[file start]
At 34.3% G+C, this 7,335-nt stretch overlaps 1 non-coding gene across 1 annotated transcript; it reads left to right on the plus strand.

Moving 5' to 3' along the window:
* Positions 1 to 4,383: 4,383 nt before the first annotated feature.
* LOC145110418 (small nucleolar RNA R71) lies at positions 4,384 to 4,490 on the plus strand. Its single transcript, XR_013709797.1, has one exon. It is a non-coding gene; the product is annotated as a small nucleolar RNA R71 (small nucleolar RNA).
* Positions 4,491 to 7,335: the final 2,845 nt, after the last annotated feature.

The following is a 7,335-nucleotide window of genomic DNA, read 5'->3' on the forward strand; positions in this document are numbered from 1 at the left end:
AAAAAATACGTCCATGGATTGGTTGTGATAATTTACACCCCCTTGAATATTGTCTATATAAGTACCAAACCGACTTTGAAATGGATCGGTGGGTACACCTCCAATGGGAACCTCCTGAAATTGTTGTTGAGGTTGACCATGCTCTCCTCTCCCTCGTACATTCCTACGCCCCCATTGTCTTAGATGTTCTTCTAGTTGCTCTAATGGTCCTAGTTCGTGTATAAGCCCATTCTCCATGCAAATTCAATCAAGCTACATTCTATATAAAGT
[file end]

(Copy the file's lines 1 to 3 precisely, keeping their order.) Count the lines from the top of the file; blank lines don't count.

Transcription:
At 34.3% G+C, this 7,335-nt stretch overlaps 1 non-coding gene across 1 annotated transcript; it reads left to right on the plus strand.

Moving 5' to 3' along the window:
* Positions 1 to 4,383: 4,383 nt before the first annotated feature.